Apple released not one, not two, but three new iPhone models this year with some spectacular features including an all-glass screen for its newest button-less iPhone X, a face recognition feature, faster processor and longer battery life.

But the new iPhone releases have put the older, less shiny versions of the phone in trouble as users of iPhone 6 and 7 are complaining that Apple is deliberately slowing down the old phones in order to nudge the users towards upgrading to the latest versions of the iPhone.

 There has been quite a while since users of iPhone 6 and 7 have started to complain that Apple is deliberately slowing down the old phones

Apple Trying to Make its Older iPhone Models Obsolete?

Apple was recently accused of carrying out planned obsolescence against its old iPhone users who didn’t spend a thousand dollars to buy the shiny new iPhone X. Users first started experiencing a glitch in their old iPhones earlier this year when they reported that the devices would shut down abruptly despite having sufficient battery in them. This glitch would most often occur when the processor was at its peak current demand such as downloading an app or in the middle of a game.

The phones would not turn back on unless they were plugged into a charger which posed a serious problem for users who didn’t have access to a charger when the glitch occurred. Apple admitted the problem and pushed a new software update to all the old phones to fix the bug. The new update fixed the issue of spontaneous shut downs, but it started a new problem: the phones no longer worked as fast as they used to before the update.

A Grand Conspiracy Theory

John Poole’s analysis was backed by solid proof that not even Apple could deny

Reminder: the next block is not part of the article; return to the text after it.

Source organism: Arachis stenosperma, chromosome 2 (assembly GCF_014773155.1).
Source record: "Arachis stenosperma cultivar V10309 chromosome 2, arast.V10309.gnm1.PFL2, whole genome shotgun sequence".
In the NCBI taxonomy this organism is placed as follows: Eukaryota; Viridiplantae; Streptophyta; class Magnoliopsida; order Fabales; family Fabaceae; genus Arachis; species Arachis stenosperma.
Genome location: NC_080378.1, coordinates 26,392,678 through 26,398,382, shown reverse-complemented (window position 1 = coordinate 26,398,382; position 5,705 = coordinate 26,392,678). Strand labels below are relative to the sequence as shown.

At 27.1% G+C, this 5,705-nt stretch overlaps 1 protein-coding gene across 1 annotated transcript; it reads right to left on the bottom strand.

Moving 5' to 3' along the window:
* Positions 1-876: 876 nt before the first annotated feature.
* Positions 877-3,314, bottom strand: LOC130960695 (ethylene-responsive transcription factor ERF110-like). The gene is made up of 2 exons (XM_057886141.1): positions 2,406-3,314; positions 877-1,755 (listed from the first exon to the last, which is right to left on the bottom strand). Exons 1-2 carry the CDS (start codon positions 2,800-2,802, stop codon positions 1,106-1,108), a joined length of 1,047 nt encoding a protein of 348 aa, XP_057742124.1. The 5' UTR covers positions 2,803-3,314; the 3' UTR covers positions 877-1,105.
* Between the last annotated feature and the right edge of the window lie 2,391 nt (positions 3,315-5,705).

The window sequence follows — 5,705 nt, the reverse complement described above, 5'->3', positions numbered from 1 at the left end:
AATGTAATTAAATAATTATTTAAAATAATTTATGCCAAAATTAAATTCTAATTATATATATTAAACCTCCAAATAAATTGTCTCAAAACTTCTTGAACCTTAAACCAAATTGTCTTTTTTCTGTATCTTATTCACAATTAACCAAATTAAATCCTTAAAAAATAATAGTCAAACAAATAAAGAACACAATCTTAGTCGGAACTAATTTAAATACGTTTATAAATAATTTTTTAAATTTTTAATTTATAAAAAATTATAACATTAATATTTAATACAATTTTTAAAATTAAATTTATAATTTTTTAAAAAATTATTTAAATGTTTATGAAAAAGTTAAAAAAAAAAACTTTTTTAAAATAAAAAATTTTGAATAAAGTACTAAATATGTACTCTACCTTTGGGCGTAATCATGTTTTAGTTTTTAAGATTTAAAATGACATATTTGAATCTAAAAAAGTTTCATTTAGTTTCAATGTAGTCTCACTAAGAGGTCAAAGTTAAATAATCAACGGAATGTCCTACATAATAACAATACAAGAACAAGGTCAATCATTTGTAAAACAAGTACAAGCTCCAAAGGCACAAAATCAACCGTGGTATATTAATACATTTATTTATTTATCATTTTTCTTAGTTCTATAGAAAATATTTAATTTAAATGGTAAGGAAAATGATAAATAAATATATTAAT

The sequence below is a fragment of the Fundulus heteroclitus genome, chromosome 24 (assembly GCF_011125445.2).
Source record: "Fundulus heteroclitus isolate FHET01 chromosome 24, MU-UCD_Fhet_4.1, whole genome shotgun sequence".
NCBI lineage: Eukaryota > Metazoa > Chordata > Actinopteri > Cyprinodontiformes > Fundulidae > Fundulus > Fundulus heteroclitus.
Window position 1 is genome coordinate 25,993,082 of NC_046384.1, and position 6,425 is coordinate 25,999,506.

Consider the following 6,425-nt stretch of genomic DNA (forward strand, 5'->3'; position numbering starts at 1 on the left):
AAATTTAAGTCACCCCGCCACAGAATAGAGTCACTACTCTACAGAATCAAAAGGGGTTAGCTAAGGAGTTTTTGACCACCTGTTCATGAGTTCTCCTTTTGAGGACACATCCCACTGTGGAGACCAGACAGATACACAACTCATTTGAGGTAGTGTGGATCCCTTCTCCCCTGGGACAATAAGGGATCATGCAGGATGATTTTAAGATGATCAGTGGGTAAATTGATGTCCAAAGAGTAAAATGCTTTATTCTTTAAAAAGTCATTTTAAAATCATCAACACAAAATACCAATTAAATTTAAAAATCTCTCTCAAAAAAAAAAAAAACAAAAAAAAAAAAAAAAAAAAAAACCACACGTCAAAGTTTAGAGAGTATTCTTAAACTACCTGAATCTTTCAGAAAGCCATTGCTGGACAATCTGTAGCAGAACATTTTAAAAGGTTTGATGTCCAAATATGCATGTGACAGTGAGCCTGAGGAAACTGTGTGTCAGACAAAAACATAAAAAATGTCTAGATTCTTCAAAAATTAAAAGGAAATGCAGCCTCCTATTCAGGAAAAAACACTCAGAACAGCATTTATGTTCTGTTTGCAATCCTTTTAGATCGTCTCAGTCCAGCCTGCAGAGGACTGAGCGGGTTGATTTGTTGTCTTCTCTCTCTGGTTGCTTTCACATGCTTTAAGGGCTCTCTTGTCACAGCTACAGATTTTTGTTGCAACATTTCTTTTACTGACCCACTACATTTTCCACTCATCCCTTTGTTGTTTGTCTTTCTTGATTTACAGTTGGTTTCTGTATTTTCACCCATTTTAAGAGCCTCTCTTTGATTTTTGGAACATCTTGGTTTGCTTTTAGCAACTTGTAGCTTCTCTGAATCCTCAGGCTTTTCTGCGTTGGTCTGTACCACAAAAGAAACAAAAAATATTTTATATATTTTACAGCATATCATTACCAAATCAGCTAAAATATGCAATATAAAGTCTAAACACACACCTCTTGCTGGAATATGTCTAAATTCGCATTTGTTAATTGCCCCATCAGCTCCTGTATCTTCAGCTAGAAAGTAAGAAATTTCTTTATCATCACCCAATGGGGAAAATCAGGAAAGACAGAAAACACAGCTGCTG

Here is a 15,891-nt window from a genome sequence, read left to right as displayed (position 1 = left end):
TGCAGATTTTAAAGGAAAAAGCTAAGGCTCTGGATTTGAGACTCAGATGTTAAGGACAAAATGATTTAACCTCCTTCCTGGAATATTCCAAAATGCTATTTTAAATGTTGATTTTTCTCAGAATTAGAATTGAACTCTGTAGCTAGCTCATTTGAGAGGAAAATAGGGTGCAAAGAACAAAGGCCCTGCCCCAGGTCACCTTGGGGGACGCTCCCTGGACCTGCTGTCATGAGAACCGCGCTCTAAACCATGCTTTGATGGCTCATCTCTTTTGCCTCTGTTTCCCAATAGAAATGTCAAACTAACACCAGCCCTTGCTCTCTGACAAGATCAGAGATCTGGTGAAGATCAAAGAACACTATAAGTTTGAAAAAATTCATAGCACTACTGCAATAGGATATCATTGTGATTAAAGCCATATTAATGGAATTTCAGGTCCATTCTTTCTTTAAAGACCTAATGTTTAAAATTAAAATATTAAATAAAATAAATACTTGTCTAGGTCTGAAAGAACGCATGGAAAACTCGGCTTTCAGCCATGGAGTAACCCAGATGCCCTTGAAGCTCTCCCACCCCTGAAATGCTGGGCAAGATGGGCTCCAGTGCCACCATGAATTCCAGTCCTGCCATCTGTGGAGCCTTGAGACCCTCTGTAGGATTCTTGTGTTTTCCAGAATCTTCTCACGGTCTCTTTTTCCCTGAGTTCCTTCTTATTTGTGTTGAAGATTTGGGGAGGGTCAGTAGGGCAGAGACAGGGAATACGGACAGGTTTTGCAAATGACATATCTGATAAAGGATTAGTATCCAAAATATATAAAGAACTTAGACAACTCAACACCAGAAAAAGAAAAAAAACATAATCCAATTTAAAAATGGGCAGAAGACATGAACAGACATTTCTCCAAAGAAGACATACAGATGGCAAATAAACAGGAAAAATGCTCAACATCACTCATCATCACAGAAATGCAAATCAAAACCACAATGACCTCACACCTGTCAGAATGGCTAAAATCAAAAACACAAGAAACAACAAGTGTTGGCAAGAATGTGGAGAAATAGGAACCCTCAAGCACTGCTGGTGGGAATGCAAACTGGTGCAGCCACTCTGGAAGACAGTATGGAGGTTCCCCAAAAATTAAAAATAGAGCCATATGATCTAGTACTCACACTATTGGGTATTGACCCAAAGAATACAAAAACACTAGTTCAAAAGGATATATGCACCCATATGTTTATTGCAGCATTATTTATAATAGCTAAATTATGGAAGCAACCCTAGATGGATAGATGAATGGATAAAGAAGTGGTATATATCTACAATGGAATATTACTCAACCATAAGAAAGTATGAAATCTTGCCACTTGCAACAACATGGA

The issue was first brought to light through a Reddit post which suggested that Apple was deliberately slowing down old phones as a part of its grand strategy to phase out the older models and force people to spend more money on the newer ones.

The rumors had been circulating for many months but no official statement had been made by the company. One web developer named John Poole decided to put the hypothesis to test and pull together historical data from all the performance tests conducted on 100,000 iPhone 6 and 7 devices. The results were shocking. Apple had indeed slowed down older iPhone devices with the new software update that was meant to solve the spontaneous shutdown problem.

His analysis was backed by solid proof that even Apple could not deny. A little while after Poole’s Reddit post blew up, Apple made a public acknowledgement admitting that it had indeed added a new iOS feature to the old iPhones that helped elongate their battery life so that the phones could last longer.

Apple Fights Back

Apple explained that as Lithium-ion batteries used in their phones get weaker with time, they are no longer able to meet the peak current demands, causing the phone to shut down instantaneously when the processer is put under strain.

The problem of slow processor is likely to be solved with a brand-new battery – which costs $80 to replace. 

To combat this problem, the company had to deliberately slow down the phones in order to enhance the user experience. Many people were miffed by Apple’s lack of transparency regarding the issue and some even believed that had Poole not made the shocking discovery in the first place, Apple would probably have never made the admission that old iPhones were getting slower.

Poole agrees with Apple’s explanation regarding the life of Lithium-ion batteries and how they become less capable of meeting the demands of iPhone’s fast processor with time. In fact, fast processor can put even more stress on the already-weak battery, causing it to die quickly.

The problem of slow processor is likely to be solved with a brand-new battery – which costs a whopping $80 to replace. Since Apple strives to make the thinnest and the fastest phone on the market – which is one of the biggest reasons why people buy it – it must make a tradeoff and use non-replaceable batteries instead of bulkier replaceable ones.

Knowing that, would you still buy a new iPhone?

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